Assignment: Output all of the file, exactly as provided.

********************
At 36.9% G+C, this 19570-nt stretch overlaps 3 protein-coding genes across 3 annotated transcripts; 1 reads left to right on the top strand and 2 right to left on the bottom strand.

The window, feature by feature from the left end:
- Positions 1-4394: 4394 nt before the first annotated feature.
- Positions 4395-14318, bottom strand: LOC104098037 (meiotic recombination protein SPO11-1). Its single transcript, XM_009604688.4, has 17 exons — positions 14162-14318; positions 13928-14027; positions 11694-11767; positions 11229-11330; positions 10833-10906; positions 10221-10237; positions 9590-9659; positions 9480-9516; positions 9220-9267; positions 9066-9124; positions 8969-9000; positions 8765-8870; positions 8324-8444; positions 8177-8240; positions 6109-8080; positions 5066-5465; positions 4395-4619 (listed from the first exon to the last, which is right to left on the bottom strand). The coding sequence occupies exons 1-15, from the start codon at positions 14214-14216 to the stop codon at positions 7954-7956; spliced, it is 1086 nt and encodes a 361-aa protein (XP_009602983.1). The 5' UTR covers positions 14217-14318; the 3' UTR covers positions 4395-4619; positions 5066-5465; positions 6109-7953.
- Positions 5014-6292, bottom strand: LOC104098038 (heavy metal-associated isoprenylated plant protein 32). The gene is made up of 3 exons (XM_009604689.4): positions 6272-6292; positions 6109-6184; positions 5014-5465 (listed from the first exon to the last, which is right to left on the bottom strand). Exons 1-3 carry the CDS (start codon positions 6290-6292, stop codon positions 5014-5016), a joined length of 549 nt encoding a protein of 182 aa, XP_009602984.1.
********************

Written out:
At 36.9% G+C, this 19570-nt stretch overlaps 3 protein-coding genes across 3 annotated transcripts; 1 reads left to right on the top strand and 2 right to left on the bottom strand.

The window, feature by feature from the left end:
- Positions 1-4394: 4394 nt before the first annotated feature.
- Positions 4395-14318, bottom strand: LOC104098037 (meiotic recombination protein SPO11-1). Its single transcript, XM_009604688.4, has 17 exons — positions 14162-14318; positions 13928-14027; positions 11694-11767; positions 11229-11330; positions 10833-10906; positions 10221-10237; positions 9590-9659; positions 9480-9516; positions 9220-9267; positions 9066-9124; positions 8969-9000; positions 8765-8870; positions 8324-8444; positions 8177-8240; positions 6109-8080; positions 5066-5465; positions 4395-4619 (listed from the first exon to the last, which is right to left on the bottom strand). The coding sequence occupies exons 1-15, from the start codon at positions 14214-14216 to the stop codon at positions 7954-7956; spliced, it is 1086 nt and encodes a 361-aa protein (XP_009602983.1). The 5' UTR covers positions 14217-14318; the 3' UTR covers positions 4395-4619; positions 5066-5465; positions 6109-7953.
- Positions 5014-6292, bottom strand: LOC104098038 (heavy metal-associated isoprenylated plant protein 32). The gene is made up of 3 exons (XM_009604689.4): positions 6272-6292; positions 6109-6184; positions 5014-5465 (listed from the first exon to the last, which is right to left on the bottom strand). Exons 1-3 carry the CDS (start codon positions 6290-6292, stop codon positions 5014-5016), a joined length of 549 nt encoding a protein of 182 aa, XP_009602984.1.